Weight Control: It Takes a Village

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Science  12 Nov 2004:
Vol. 306, Issue 5699, pp. 1105
DOI: 10.1126/science.306.5699.1105a

About 250 million adults worldwide are obese, a condition that puts them at great risk for diabetes, heart disease, and other serious health problems. Although remarkable progress has been made in understanding the physiological and environmental factors that regulate body weight in mammals, much remains to be learned.

A new study in mice points to a surprising participant in body weight control: the community of bacteria (microbiota) that colonize the gut. Bäckhed et al. found that when they introduced the gut microbiota of normal mice into a special strain of “germ-free” mice, the recipients showed a 60% increase in total body fat within 2 weeks, even though they had eaten less and exhibited an increased metabolic rate. The microbiota appeared to promote fat storage by stimulating the synthesis of triglycerides in the liver and their deposition in adipocytes (fat cells). Based on their results, the authors hypothesize that changes in microbial ecology prompted by Western diets or differences in microbial ecology between individuals living in Western societies may affect predisposition toward obesity. — PAK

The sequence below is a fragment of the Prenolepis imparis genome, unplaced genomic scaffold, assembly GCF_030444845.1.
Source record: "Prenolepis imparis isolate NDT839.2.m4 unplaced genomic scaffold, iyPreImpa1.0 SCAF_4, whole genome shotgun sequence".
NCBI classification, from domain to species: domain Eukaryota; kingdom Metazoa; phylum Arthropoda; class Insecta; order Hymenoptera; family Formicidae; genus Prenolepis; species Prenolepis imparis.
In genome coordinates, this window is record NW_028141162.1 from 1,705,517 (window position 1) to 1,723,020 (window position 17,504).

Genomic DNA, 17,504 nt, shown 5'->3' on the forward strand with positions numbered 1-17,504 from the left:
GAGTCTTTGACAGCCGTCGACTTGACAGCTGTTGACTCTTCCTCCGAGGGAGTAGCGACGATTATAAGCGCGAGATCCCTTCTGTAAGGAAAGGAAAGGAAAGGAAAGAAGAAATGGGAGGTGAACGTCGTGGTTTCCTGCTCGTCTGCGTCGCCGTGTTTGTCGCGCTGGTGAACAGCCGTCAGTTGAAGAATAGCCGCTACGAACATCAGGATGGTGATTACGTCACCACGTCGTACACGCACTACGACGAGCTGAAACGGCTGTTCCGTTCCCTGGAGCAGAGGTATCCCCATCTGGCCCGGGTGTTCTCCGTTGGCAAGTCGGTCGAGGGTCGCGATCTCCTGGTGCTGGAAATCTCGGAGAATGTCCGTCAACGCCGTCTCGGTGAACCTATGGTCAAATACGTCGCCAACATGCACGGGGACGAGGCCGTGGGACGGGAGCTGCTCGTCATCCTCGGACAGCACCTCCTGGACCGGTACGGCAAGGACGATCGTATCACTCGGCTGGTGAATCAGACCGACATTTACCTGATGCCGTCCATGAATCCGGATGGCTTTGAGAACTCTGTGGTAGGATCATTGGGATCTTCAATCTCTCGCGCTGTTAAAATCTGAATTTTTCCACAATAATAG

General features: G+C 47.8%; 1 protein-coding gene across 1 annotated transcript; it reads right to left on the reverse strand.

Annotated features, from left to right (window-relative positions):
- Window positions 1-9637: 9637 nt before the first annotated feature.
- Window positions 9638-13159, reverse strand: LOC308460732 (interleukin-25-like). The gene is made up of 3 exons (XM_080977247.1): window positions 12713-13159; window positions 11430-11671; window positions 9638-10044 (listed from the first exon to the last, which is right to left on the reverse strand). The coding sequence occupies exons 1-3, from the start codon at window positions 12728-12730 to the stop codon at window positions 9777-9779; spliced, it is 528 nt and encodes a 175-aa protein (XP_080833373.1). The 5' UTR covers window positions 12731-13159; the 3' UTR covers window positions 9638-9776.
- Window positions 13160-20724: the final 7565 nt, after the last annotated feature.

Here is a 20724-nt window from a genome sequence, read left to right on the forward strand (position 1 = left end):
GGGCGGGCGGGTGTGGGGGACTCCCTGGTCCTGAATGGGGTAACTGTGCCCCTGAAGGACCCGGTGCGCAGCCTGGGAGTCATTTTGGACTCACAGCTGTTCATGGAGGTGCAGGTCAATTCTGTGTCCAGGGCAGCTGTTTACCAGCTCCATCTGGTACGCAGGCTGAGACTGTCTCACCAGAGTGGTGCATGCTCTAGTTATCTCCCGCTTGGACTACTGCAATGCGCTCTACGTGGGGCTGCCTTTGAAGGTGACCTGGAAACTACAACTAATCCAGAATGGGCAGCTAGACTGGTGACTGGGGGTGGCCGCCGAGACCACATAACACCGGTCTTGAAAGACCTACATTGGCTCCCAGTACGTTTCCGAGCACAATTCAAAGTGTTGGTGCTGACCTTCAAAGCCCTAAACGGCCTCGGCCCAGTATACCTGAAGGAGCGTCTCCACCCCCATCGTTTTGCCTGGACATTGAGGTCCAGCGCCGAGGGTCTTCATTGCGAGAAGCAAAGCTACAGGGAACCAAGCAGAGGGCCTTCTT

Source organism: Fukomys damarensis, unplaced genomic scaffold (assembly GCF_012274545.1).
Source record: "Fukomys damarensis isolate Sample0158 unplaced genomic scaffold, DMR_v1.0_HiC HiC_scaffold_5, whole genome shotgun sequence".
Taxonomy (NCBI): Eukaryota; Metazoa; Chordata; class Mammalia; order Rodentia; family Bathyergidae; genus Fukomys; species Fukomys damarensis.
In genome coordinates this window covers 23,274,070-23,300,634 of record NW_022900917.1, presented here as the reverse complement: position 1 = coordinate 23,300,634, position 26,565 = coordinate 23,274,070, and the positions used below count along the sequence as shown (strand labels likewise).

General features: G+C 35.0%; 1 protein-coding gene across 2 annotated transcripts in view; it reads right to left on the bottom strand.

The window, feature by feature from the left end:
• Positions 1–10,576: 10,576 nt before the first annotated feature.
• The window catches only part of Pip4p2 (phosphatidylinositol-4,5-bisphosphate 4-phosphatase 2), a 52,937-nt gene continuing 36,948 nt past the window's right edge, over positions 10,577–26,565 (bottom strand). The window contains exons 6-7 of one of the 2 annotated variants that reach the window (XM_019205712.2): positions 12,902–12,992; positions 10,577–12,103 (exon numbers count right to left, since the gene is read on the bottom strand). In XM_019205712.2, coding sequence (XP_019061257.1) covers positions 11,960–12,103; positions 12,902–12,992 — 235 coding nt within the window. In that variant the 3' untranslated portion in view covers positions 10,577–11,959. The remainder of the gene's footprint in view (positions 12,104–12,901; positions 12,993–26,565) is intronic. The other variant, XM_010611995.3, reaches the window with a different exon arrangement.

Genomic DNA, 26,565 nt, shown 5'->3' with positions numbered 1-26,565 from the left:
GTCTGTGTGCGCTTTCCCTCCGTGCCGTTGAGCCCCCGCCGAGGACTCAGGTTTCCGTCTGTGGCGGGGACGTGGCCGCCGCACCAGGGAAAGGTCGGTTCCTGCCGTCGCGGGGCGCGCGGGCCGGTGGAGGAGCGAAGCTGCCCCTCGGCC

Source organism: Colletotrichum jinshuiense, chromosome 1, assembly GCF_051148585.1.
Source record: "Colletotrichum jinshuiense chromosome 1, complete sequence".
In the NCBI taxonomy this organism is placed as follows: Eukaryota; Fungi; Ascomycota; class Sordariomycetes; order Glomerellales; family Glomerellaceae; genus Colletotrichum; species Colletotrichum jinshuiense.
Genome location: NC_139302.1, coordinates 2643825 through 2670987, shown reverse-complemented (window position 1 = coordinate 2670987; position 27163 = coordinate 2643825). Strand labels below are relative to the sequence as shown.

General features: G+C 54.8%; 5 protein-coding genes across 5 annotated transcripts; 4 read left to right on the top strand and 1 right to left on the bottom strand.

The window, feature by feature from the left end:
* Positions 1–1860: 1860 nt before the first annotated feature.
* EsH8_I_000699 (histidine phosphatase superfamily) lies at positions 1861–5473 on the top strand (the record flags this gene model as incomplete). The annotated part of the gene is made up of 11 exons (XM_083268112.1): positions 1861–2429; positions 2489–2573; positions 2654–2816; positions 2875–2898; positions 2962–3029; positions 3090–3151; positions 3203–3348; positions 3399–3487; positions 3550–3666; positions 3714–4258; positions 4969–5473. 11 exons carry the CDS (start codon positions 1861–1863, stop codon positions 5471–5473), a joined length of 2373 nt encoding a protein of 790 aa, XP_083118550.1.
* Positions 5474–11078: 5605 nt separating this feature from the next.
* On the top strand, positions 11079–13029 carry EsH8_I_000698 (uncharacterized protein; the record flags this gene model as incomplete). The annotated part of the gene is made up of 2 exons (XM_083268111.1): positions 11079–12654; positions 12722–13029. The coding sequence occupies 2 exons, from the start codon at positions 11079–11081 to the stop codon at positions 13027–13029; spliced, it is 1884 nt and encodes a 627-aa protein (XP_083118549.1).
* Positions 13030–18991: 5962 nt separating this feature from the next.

Proc. Natl. Acad. Sci. U.S.A. 101, 15718 (2004).

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